Jessica joined RWA in 2018, having graduated with a First Class Honours degree in Film Studies. Her role as a content designer involves developing new and engaging e-learning modules as well as assisting in the creation of articles for Insight.
Many people use simple and easy-to-remember passwords out of convenience. Keeping track of passwords for every website you visit can be frustrating, and the temptation to use one password for all accounts is always present. But giving in to that compulsion, whether intentional or not, can put you at risk of a cyberattack.
Research conducted by NordPass revealed 200 of the worst passwords still being used in 2020. In addition, the results also show how long it takes for a cybercriminal to crack the password, the number of users, and -even more worrying- how many times the password has been exposed.
At the top of the list of most popular passwords is ‘123456’, which is still being used by over 2.5 million people and has left them open to a cyberattack more than 20 million times. More than 50 passwords on the list consists solely of numbers, either going in order from one to nine, or using simple repetition such as ‘111111’ or ‘000000’. Other easy-to-guess passwords include swear words, names, and even pop culture references (if you thought, ‘starwars’ was difficult to guess then change it, you must).
The vast majority of these take less than a second for cybercriminals to crack, potentially leaving you and your business vulnerable to a threat.
Top 10 Most Common Passwords
Take a moment look at your keyboard. Look how easy those passwords are to type in just by pressing the adjacent keys. The results from this study should be a wake-up call to those who are still relying on passwords like ‘qwerty123’ to protect sensitive information. Weak passwords are an easy target for hackers, one simple guess is all it takes to access all your data. If your password has made it on to the list, now is the time to change it and make it more secure. Luckily, creating a stronger defence against hackers is as simple as 1-2-3 (pun intended).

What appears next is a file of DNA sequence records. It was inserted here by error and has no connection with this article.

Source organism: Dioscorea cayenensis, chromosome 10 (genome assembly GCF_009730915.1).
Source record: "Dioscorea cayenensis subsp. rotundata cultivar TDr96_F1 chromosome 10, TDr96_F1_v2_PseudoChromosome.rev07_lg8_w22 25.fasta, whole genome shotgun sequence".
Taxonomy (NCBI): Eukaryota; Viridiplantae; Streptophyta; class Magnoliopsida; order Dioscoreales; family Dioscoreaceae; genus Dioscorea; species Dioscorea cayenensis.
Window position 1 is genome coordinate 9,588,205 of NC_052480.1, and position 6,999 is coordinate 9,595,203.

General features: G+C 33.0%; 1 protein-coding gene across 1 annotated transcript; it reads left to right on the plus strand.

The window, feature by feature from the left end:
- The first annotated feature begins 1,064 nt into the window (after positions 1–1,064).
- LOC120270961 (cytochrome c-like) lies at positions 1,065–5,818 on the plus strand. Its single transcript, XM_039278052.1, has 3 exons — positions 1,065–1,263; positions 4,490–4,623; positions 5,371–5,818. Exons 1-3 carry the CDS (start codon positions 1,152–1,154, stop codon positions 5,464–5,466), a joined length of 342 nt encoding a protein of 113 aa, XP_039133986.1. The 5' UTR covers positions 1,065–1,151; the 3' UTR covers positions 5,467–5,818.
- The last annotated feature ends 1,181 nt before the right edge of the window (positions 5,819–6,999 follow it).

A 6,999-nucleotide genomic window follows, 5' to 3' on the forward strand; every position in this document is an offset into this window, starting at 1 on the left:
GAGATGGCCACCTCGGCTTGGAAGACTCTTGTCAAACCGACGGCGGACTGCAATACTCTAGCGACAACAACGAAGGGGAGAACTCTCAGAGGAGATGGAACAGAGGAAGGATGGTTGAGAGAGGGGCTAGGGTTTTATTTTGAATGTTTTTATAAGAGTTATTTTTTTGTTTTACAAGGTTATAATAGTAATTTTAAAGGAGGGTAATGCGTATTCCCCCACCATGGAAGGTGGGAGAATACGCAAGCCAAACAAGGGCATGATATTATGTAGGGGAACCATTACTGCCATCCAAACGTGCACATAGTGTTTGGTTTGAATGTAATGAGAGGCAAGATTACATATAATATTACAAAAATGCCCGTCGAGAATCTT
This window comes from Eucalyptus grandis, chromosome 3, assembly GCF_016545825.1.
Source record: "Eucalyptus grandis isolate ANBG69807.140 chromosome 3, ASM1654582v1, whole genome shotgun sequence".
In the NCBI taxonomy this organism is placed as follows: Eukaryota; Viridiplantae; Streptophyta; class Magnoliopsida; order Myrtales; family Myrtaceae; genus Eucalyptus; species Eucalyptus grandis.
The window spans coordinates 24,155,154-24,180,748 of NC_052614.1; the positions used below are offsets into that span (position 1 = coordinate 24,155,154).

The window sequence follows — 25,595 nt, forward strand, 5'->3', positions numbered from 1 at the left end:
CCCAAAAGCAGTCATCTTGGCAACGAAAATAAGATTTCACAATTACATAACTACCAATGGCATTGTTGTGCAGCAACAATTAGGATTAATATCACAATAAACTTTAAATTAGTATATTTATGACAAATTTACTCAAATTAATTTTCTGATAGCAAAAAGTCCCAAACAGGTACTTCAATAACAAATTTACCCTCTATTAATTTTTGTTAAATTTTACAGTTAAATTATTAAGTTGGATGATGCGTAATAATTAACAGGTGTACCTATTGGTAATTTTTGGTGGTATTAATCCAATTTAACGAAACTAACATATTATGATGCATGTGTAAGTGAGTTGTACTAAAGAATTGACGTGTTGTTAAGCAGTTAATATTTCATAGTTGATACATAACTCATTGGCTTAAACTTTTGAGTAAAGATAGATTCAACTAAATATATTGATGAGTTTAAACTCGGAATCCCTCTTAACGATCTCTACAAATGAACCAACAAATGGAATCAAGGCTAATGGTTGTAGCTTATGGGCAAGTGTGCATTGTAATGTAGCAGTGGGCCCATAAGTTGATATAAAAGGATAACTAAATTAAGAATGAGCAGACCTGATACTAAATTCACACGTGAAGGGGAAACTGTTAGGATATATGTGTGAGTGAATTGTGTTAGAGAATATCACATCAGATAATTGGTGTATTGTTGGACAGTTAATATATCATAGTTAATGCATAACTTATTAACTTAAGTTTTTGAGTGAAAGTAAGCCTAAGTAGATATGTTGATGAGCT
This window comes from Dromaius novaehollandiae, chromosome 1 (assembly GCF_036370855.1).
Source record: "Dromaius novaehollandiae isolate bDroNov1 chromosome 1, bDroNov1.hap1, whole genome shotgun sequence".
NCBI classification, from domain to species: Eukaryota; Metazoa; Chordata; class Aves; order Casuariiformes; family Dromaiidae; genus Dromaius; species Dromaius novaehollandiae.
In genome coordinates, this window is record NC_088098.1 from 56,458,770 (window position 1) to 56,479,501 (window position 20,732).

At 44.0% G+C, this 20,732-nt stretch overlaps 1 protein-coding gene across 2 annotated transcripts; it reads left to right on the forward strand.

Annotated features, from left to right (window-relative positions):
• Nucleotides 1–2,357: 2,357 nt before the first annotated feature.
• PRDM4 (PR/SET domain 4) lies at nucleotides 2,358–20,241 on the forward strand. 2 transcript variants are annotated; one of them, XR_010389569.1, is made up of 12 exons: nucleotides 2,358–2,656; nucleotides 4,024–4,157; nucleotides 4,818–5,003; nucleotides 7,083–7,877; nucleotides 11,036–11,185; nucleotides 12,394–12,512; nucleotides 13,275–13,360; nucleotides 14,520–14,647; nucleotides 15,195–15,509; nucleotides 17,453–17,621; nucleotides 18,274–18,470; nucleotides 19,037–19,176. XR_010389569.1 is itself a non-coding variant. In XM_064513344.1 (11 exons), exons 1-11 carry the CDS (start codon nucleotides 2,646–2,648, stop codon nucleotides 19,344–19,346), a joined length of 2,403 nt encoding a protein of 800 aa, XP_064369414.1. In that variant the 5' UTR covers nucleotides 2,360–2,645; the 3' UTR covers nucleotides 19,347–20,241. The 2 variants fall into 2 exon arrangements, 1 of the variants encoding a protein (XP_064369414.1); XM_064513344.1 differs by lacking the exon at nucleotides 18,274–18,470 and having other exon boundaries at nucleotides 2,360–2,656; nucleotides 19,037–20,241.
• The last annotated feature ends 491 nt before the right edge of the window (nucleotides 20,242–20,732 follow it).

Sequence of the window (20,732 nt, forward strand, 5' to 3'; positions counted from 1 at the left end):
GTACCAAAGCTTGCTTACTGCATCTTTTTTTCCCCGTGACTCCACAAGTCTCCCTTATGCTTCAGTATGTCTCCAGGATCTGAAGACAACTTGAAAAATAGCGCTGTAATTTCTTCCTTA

Creating a stronger password
Never reuse passwords across multiple accounts. Create a unique one for each account and make them long —anything shorter than 12 characters can be easily solved. Use a mix of upper- and lower-case letters, numbers, and symbols to significantly lower the risk of getting your passwords cracked. You should also get into the habit of changing your passwords at least every 90 days or implementing a multi-factor authentication method as an extra layer of security.
Another recommendation is to invest in a password manager, which generates strong, unique passwords and stores them securely in an encrypted ‘vault’ that only you can access. A password manager makes it easier to keep track of complex passwords without having to manually type them in every time.
As an extra measure of security, it may also be a good idea to check if your account has been caught up in a data breach using a database service.
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